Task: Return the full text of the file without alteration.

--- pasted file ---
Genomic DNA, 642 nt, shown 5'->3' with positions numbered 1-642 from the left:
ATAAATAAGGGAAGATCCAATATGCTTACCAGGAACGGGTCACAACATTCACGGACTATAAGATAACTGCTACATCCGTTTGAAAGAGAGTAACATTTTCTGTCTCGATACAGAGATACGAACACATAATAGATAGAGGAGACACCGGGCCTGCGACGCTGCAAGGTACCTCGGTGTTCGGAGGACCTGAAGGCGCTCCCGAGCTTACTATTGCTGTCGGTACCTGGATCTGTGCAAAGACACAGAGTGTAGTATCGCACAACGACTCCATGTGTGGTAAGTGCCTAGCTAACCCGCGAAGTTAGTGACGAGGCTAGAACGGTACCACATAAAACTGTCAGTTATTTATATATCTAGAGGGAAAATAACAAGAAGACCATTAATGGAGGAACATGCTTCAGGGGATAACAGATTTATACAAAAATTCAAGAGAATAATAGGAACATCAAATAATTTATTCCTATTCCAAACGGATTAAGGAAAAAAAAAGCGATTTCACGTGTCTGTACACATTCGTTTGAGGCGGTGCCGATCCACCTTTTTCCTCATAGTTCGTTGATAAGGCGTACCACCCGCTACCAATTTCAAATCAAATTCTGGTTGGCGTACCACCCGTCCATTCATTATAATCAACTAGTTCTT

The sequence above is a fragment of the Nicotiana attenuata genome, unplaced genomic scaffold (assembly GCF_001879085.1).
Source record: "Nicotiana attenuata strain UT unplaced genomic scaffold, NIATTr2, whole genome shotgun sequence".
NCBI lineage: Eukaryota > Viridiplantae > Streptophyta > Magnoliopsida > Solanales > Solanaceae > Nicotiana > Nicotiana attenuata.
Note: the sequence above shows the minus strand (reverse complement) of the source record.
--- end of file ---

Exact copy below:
Genomic DNA, 642 nt, shown 5'->3' with positions numbered 1-642 from the left:
ATAAATAAGGGAAGATCCAATATGCTTACCAGGAACGGGTCACAACATTCACGGACTATAAGATAACTGCTACATCCGTTTGAAAGAGAGTAACATTTTCTGTCTCGATACAGAGATACGAACACATAATAGATAGAGGAGACACCGGGCCTGCGACGCTGCAAGGTACCTCGGTGTTCGGAGGACCTGAAGGCGCTCCCGAGCTTACTATTGCTGTCGGTACCTGGATCTGTGCAAAGACACAGAGTGTAGTATCGCACAACGACTCCATGTGTGGTAAGTGCCTAGCTAACCCGCGAAGTTAGTGACGAGGCTAGAACGGTACCACATAAAACTGTCAGTTATTTATATATCTAGAGGGAAAATAACAAGAAGACCATTAATGGAGGAACATGCTTCAGGGGATAACAGATTTATACAAAAATTCAAGAGAATAATAGGAACATCAAATAATTTATTCCTATTCCAAACGGATTAAGGAAAAAAAAAGCGATTTCACGTGTCTGTACACATTCGTTTGAGGCGGTGCCGATCCACCTTTTTCCTCATAGTTCGTTGATAAGGCGTACCACCCGCTACCAATTTCAAATCAAATTCTGGTTGGCGTACCACCCGTCCATTCATTATAATCAACTAGTTCTT

The sequence above is a fragment of the Nicotiana attenuata genome, unplaced genomic scaffold (assembly GCF_001879085.1).
Source record: "Nicotiana attenuata strain UT unplaced genomic scaffold, NIATTr2, whole genome shotgun sequence".
NCBI lineage: Eukaryota > Viridiplantae > Streptophyta > Magnoliopsida > Solanales > Solanaceae > Nicotiana > Nicotiana attenuata.
Note: the sequence above shows the minus strand (reverse complement) of the source record.